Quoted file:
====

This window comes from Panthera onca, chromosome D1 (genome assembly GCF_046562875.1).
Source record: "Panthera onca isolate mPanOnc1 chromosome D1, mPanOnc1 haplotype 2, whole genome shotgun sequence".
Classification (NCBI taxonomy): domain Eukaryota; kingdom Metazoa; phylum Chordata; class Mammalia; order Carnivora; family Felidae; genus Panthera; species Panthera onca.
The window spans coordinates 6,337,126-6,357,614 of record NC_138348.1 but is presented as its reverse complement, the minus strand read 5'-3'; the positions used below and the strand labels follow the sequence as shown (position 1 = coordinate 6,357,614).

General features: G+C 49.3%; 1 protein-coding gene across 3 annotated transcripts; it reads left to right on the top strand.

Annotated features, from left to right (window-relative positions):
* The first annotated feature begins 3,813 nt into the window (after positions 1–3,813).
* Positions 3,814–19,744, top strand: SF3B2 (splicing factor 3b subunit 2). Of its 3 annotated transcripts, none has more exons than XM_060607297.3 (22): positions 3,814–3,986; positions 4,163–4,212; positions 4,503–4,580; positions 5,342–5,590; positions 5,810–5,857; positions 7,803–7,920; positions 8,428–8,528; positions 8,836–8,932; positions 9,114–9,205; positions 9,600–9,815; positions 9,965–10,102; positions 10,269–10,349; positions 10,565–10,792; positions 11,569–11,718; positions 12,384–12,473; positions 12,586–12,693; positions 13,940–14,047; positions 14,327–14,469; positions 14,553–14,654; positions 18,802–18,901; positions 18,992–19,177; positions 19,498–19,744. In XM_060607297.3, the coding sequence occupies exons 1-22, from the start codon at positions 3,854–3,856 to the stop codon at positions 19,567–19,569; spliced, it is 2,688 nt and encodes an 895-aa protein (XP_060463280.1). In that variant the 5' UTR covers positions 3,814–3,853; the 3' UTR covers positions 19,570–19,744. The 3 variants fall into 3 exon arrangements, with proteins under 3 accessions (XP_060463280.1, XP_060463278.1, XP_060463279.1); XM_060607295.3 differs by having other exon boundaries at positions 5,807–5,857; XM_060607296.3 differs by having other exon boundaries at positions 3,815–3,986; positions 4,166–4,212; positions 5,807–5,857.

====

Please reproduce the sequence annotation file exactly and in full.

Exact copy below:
This window comes from Panthera onca, chromosome D1 (genome assembly GCF_046562875.1).
Source record: "Panthera onca isolate mPanOnc1 chromosome D1, mPanOnc1 haplotype 2, whole genome shotgun sequence".
Classification (NCBI taxonomy): domain Eukaryota; kingdom Metazoa; phylum Chordata; class Mammalia; order Carnivora; family Felidae; genus Panthera; species Panthera onca.
The window spans coordinates 6,337,126-6,357,614 of record NC_138348.1 but is presented as its reverse complement, the minus strand read 5'-3'; the positions used below and the strand labels follow the sequence as shown (position 1 = coordinate 6,357,614).

General features: G+C 49.3%; 1 protein-coding gene across 3 annotated transcripts; it reads left to right on the top strand.

Annotated features, from left to right (window-relative positions):
* The first annotated feature begins 3,813 nt into the window (after positions 1–3,813).
* Positions 3,814–19,744, top strand: SF3B2 (splicing factor 3b subunit 2). Of its 3 annotated transcripts, none has more exons than XM_060607297.3 (22): positions 3,814–3,986; positions 4,163–4,212; positions 4,503–4,580; positions 5,342–5,590; positions 5,810–5,857; positions 7,803–7,920; positions 8,428–8,528; positions 8,836–8,932; positions 9,114–9,205; positions 9,600–9,815; positions 9,965–10,102; positions 10,269–10,349; positions 10,565–10,792; positions 11,569–11,718; positions 12,384–12,473; positions 12,586–12,693; positions 13,940–14,047; positions 14,327–14,469; positions 14,553–14,654; positions 18,802–18,901; positions 18,992–19,177; positions 19,498–19,744. In XM_060607297.3, the coding sequence occupies exons 1-22, from the start codon at positions 3,854–3,856 to the stop codon at positions 19,567–19,569; spliced, it is 2,688 nt and encodes an 895-aa protein (XP_060463280.1). In that variant the 5' UTR covers positions 3,814–3,853; the 3' UTR covers positions 19,570–19,744. The 3 variants fall into 3 exon arrangements, with proteins under 3 accessions (XP_060463280.1, XP_060463278.1, XP_060463279.1); XM_060607295.3 differs by having other exon boundaries at positions 5,807–5,857; XM_060607296.3 differs by having other exon boundaries at positions 3,815–3,986; positions 4,166–4,212; positions 5,807–5,857.